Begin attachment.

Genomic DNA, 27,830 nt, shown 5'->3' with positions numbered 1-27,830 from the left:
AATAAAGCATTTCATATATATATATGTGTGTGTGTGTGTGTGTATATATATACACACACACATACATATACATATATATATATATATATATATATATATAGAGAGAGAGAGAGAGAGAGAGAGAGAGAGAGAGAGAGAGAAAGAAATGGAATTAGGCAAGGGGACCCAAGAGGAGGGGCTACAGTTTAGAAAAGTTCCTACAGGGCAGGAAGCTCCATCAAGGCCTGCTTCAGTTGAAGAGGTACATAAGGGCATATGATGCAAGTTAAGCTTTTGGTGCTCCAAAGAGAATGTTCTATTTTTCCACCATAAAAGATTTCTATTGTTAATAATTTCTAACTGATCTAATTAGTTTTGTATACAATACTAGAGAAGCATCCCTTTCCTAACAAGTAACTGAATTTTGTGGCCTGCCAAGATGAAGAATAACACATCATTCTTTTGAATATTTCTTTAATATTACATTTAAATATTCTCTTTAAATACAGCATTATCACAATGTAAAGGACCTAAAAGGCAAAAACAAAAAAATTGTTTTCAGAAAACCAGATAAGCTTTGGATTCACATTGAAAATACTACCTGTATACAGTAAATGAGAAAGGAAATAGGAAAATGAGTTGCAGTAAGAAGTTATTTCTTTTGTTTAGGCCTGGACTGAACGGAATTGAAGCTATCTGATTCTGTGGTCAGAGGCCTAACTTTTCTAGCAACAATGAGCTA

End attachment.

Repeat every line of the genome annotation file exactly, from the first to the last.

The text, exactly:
Genomic DNA, 27,830 nt, shown 5'->3' with positions numbered 1-27,830 from the left:
AATAAAGCATTTCATATATATATATGTGTGTGTGTGTGTGTGTATATATATACACACACACATACATATACATATATATATATATATATATATATATATAGAGAGAGAGAGAGAGAGAGAGAGAGAGAGAGAGAGAGAGAAAGAAATGGAATTAGGCAAGGGGACCCAAGAGGAGGGGCTACAGTTTAGAAAAGTTCCTACAGGGCAGGAAGCTCCATCAAGGCCTGCTTCAGTTGAAGAGGTACATAAGGGCATATGATGCAAGTTAAGCTTTTGGTGCTCCAAAGAGAATGTTCTATTTTTCCACCATAAAAGATTTCTATTGTTAATAATTTCTAACTGATCTAATTAGTTTTGTATACAATACTAGAGAAGCATCCCTTTCCTAACAAGTAACTGAATTTTGTGGCCTGCCAAGATGAAGAATAACACATCATTCTTTTGAATATTTCTTTAATATTACATTTAAATATTCTCTTTAAATACAGCATTATCACAATGTAAAGGACCTAAAAGGCAAAAACAAAAAAATTGTTTTCAGAAAACCAGATAAGCTTTGGATTCACATTGAAAATACTACCTGTATACAGTAAATGAGAAAGGAAATAGGAAAATGAGTTGCAGTAAGAAGTTATTTCTTTTGTTTAGGCCTGGACTGAACGGAATTGAAGCTATCTGATTCTGTGGTCAGAGGCCTAACTTTTCTAGCAACAATGAGCTA